PRDC did not bring the alleged code violations to Sloan's attention before Sloan's termination. According to Sloan, it never had the opportunity to examine, fix, or challenge the purported violations.

PRDC told Sloan that it had videotaped the defective work, but Munson later stated that the videotape was accidentally destroyed. PRDC subsequently provided 11 photographs allegedly showing defects in Sloan's work.

PRDC had provided the standard form contract that the parties signed, and it contained mediation and arbitration clauses. PRDC served Sloan an arbitration demand, claiming that Sloan breached the contract. According to PRDC, Sloan refused to arbitrate, so PRDC filed an action in federal court for breach of contract. In turn, after PRDC refused Sloan's demand for a final payment of $68,146.02, Sloan filed claims to foreclose on a mechanic's lien and for breach of contract. Eventually, PRDC and Sloan agreed to arbitrate "all disputes."

In arbitration, the parties filed cross-motions for summary judgment. PRDC argued that it properly terminated Sloan for cause, that Sloan breached the contract and caused $258,195 in damages, and that Sloan's mechanic's lien was defective. PRDC's breach of contract claim requested relief under section 7.2.1, and PRDC also claimed that Sloan breached its warranties under sections 4.1.2 and 4.5.1. Section 4.1.2 of the contract required Sloan to submit drawings, samples, and other submissions with "reasonable promptness," so as not to delay the project. Under section 4.5.1, Sloan warranted that its work would be "free from defects." This section further stated, "This warranty shall be in addition to and not in limitation of any other warranty or remedy required by law or by the Subcontract Documents."

Sloan argued in its motion for summary judgment that PRDC terminated Sloan for the alleged code violations without first notifying Sloan of the problems or giving Sloan the opportunity to cure. Sloan further argued that PRDC's termination notices were defective, resulting in a termination for convenience under the contract rather than a termination for cause. Sloan contended that it was therefore entitled to damages under the contract's termination-for-convenience clause, section 7.3. Under section 7.3, Sloan would be entitled to an adjustment for "increases in Subcontract Time and Subcontract sum, including profit on the increased cost of performance, caused by suspension, delay or interruption." Adjustments were not allowed if the performance was suspended "by another cause for which the Subcontractor is responsible" or if "an equitable adjustment is made or denied under another provision of this Subcontract." Sloan claimed that, because the contract was improperly terminated, Sloan was not responsible for PRDC's completion costs. Sloan also argued that PRDC was barred from claiming that Sloan's work was defective, because PRDC had not allowed Sloan to view the deficiencies and had destroyed relevant evidence. In addition to damages under section 7.3, Sloan sought recovery under the Mechanics Lien Act (Act) (770 ILCS 60/0.01 et seq. (West 2000)) because the Act allows the award of attorney fees and costs (770 ILCS 60/17 (West 2000)).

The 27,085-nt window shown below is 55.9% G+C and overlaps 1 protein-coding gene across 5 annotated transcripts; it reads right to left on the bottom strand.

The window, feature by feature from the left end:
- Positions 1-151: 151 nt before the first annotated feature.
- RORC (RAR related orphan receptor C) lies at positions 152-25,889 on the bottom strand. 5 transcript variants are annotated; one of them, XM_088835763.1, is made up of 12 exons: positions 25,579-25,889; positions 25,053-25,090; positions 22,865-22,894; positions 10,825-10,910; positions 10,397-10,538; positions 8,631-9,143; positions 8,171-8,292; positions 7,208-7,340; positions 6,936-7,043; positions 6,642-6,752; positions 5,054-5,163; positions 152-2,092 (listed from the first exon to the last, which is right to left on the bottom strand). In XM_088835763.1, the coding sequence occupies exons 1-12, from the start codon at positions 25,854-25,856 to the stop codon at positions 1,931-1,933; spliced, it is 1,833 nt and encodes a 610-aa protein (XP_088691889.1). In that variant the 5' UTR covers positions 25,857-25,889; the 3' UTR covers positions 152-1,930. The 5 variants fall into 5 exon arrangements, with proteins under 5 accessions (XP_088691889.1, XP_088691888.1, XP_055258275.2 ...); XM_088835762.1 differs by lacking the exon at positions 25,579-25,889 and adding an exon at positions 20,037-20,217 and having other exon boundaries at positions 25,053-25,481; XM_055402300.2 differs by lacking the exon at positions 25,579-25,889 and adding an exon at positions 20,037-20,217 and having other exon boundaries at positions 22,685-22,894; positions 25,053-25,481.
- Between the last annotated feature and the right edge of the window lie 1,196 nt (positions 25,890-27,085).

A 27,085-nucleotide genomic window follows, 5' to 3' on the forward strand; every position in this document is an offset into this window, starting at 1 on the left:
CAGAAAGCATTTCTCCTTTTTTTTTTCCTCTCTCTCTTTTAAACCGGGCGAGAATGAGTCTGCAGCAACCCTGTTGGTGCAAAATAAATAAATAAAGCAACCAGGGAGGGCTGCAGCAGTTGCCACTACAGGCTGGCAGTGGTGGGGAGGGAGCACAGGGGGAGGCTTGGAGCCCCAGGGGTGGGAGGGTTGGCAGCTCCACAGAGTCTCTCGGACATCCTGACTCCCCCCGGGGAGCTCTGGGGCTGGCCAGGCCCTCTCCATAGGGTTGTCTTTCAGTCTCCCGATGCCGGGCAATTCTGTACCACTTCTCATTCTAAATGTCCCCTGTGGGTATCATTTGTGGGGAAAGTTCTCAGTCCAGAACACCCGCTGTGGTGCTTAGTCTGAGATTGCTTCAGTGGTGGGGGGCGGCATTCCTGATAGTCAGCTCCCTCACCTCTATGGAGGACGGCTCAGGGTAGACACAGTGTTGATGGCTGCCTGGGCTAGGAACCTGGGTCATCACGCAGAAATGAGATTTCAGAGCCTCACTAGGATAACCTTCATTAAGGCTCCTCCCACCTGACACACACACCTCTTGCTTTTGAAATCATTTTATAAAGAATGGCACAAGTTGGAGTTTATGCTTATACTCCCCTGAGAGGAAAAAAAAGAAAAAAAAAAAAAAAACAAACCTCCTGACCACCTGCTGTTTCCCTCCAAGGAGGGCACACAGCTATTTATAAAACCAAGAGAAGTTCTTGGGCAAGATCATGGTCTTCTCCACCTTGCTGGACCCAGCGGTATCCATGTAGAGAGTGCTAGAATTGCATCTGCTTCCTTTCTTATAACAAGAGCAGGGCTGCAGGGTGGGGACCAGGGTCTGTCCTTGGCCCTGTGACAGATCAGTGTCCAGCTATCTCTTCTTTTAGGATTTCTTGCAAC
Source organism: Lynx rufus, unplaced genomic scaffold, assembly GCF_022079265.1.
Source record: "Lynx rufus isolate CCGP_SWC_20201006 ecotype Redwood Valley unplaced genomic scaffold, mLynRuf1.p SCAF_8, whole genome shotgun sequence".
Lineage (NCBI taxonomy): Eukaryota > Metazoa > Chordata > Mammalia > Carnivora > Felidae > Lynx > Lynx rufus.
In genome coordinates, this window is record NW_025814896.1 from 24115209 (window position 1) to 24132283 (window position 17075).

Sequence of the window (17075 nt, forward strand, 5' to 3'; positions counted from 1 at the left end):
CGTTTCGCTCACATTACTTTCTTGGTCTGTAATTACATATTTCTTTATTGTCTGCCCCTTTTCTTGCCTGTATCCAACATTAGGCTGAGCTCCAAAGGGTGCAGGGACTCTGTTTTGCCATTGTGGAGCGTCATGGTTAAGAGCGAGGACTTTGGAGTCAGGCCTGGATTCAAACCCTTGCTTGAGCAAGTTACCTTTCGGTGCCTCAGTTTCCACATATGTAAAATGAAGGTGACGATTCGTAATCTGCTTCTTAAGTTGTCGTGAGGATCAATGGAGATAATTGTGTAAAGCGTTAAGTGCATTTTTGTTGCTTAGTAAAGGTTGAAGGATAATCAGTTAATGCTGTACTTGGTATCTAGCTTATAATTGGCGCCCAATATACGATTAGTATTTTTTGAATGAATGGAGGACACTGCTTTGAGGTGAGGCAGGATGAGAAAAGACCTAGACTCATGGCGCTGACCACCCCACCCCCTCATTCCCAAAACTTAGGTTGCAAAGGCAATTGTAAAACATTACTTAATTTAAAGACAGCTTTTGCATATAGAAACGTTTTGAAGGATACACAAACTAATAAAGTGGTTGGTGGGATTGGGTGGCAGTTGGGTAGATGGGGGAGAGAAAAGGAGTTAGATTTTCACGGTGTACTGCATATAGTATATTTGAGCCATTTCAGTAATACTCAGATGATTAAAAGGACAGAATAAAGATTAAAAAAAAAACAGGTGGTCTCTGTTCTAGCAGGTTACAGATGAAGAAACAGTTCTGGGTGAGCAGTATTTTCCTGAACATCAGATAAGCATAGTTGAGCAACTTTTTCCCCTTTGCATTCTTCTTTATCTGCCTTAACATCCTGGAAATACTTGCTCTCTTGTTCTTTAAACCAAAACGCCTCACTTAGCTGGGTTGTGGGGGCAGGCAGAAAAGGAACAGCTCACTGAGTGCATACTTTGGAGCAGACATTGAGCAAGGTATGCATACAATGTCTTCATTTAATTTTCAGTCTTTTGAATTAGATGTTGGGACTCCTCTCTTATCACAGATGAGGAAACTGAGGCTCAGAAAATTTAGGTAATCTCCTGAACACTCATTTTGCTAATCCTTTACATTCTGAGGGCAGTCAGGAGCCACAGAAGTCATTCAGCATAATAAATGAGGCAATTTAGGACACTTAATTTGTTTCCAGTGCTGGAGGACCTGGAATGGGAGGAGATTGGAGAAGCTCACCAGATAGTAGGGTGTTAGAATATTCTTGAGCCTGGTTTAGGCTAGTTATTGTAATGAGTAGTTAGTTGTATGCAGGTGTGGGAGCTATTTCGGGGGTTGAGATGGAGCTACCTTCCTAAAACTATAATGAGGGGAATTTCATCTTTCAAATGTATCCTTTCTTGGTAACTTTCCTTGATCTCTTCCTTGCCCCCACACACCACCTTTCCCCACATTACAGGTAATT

A few days before the scheduled arbitration hearing, the arbitrator, a former judge, contacted the parties and said that an opportunity had arisen for him to return to the bench. He cancelled the scheduled proceedings, stating that he thought that he could decide the case based on the summary judgment motions. The arbitrator subsequently notified the parties that he was ready to rule based on the evidence presented, but that he would consider any additional evidence submitted by the parties by November 11, 2002. In response, PRDC submitted additional documents.

The arbitrator issued a 10-page decision, concluding that a termination for convenience occurred. As the arbitrator's considerations and reasoning are central to the disputes in this case, we quote extensively from the decision. The arbitrator began by stating that the parties had presented him with cross-motions for summary judgment. He recited facts for the first five pages of the decision, and he included copies of PRDC's March termination notices. Among these facts, the arbitrator stated that, after PRDC terminated Sloan: